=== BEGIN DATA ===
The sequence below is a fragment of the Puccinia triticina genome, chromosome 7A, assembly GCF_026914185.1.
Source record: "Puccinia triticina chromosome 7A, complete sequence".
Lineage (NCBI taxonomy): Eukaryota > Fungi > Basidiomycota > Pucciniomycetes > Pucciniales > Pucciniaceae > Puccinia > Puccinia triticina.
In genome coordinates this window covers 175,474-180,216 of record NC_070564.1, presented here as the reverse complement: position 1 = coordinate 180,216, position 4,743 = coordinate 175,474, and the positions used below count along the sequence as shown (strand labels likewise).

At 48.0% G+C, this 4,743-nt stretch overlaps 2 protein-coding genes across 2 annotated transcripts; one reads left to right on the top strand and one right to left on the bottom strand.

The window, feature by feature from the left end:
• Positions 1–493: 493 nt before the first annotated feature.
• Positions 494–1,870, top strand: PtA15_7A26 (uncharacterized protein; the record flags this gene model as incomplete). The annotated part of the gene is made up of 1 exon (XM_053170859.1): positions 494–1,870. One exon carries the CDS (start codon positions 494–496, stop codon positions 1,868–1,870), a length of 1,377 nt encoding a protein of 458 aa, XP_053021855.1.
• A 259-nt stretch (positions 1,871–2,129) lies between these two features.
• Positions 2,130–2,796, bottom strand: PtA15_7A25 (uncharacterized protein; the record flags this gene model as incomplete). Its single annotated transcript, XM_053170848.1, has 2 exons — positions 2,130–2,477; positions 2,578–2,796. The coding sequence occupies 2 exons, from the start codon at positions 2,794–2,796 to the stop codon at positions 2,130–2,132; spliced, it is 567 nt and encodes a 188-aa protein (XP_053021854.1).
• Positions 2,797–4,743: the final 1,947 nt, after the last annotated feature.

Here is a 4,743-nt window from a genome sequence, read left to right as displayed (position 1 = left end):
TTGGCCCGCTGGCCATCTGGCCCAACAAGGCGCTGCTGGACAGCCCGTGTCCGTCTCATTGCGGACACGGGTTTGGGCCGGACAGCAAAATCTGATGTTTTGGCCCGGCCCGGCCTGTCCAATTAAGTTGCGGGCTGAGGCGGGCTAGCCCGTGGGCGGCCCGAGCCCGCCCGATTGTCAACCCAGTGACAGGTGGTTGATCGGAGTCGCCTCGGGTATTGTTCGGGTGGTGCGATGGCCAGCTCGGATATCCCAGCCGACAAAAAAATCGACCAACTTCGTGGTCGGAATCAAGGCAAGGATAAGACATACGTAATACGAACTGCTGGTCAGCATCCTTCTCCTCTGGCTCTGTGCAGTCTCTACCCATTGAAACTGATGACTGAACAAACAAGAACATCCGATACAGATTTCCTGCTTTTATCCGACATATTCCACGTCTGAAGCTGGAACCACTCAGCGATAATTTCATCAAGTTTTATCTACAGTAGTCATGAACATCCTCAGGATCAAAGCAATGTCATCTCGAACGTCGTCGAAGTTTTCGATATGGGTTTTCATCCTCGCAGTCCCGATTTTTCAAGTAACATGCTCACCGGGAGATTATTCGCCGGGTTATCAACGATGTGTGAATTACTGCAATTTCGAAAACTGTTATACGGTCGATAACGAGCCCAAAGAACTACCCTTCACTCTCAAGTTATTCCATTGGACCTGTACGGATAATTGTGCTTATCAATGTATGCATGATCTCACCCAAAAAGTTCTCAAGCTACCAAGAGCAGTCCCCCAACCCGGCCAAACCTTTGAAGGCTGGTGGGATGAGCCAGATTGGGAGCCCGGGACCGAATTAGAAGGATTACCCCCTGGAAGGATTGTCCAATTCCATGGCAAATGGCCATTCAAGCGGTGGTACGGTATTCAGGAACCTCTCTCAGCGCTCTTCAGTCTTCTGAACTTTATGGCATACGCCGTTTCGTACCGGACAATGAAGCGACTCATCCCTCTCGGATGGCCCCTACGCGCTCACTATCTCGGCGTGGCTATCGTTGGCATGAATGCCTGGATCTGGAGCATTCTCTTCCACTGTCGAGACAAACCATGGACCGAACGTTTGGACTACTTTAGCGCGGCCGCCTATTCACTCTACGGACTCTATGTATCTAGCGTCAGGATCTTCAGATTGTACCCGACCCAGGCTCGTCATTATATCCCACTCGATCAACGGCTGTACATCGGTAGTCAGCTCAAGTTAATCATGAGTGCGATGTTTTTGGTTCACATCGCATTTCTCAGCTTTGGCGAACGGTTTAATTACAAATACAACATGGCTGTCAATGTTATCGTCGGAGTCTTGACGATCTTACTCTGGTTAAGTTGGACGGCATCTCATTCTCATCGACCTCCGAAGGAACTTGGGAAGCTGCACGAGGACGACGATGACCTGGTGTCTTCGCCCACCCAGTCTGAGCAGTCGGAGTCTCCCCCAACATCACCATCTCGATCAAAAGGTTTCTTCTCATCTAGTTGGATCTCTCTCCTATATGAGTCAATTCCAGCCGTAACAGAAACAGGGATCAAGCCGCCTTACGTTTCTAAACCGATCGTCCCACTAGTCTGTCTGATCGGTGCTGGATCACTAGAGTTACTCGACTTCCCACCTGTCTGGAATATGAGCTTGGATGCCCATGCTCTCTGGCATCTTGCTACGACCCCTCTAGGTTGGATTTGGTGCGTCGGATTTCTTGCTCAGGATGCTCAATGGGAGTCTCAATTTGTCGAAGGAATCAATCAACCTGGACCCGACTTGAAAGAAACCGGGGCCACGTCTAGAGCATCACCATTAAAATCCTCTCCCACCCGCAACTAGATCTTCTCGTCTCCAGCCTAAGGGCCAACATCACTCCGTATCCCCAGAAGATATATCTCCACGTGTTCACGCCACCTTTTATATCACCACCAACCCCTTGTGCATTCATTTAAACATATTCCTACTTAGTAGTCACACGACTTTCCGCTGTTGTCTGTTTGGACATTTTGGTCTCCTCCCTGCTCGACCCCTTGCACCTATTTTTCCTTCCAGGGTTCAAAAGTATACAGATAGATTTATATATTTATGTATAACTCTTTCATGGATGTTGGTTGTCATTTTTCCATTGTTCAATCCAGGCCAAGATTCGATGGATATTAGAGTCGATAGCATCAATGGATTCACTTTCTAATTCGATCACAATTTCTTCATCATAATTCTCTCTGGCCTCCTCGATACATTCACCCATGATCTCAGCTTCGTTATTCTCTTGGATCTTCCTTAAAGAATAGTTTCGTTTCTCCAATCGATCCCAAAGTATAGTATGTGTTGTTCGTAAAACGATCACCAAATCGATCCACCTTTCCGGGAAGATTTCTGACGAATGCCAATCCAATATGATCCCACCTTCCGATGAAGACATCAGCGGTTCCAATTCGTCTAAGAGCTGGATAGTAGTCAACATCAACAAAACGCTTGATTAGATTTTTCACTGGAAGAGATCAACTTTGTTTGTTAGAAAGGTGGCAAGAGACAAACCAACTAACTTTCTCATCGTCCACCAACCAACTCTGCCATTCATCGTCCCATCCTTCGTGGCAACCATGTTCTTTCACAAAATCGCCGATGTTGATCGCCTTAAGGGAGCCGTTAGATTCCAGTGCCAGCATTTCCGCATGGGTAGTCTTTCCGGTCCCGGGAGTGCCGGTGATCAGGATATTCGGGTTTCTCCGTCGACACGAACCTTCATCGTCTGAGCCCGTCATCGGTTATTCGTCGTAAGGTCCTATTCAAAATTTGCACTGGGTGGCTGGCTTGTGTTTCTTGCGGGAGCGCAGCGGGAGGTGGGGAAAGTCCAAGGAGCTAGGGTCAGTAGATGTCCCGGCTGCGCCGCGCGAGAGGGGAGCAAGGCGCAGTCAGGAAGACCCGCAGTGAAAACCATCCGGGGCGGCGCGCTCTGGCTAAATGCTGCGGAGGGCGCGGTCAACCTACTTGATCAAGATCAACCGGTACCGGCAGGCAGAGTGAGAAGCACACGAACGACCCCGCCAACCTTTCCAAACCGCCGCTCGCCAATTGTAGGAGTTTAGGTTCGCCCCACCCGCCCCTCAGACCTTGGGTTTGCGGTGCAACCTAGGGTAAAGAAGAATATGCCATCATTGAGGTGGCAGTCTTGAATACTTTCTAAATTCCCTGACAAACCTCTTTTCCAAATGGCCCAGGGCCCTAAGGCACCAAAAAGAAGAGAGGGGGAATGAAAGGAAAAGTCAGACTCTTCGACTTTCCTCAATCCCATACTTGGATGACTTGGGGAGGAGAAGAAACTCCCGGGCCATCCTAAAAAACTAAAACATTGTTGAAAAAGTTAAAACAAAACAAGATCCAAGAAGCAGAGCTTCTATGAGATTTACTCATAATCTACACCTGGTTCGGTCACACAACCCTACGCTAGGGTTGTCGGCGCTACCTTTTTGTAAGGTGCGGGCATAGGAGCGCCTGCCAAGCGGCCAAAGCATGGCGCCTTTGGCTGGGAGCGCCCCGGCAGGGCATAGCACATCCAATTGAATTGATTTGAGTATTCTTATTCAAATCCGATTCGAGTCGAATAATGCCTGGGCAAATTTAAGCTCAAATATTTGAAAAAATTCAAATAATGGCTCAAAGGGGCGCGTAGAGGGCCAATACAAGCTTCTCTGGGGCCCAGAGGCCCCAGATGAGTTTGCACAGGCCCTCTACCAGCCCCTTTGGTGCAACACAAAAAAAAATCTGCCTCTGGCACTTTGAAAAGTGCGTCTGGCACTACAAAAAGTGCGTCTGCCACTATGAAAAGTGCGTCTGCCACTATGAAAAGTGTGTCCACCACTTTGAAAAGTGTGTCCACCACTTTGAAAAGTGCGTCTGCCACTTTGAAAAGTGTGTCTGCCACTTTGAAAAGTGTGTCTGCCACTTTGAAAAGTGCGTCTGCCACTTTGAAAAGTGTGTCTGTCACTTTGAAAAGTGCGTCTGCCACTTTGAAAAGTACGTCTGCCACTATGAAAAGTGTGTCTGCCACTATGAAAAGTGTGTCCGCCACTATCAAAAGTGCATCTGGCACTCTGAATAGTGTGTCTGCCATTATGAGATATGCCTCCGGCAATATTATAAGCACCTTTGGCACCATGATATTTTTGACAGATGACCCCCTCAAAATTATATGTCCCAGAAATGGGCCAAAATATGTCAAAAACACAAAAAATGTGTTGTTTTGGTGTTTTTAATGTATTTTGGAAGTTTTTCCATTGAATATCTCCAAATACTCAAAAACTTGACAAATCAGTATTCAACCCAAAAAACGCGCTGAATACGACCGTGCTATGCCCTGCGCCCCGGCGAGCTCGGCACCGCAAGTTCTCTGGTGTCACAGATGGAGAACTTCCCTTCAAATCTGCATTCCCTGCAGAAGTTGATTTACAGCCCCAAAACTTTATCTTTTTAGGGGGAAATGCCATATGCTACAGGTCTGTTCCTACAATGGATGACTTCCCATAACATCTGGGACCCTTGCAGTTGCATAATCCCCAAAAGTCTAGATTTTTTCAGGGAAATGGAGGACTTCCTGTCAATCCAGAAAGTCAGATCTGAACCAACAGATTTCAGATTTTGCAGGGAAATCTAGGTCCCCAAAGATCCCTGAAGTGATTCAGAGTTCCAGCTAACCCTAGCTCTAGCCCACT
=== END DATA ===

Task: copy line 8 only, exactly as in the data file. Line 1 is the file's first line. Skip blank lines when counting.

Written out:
• Positions 494–1,870, top strand: PtA15_7A26 (uncharacterized protein; the record flags this gene model as incomplete). The annotated part of the gene is made up of 1 exon (XM_053170859.1): positions 494–1,870. One exon carries the CDS (start codon positions 494–496, stop codon positions 1,868–1,870), a length of 1,377 nt encoding a protein of 458 aa, XP_053021855.1.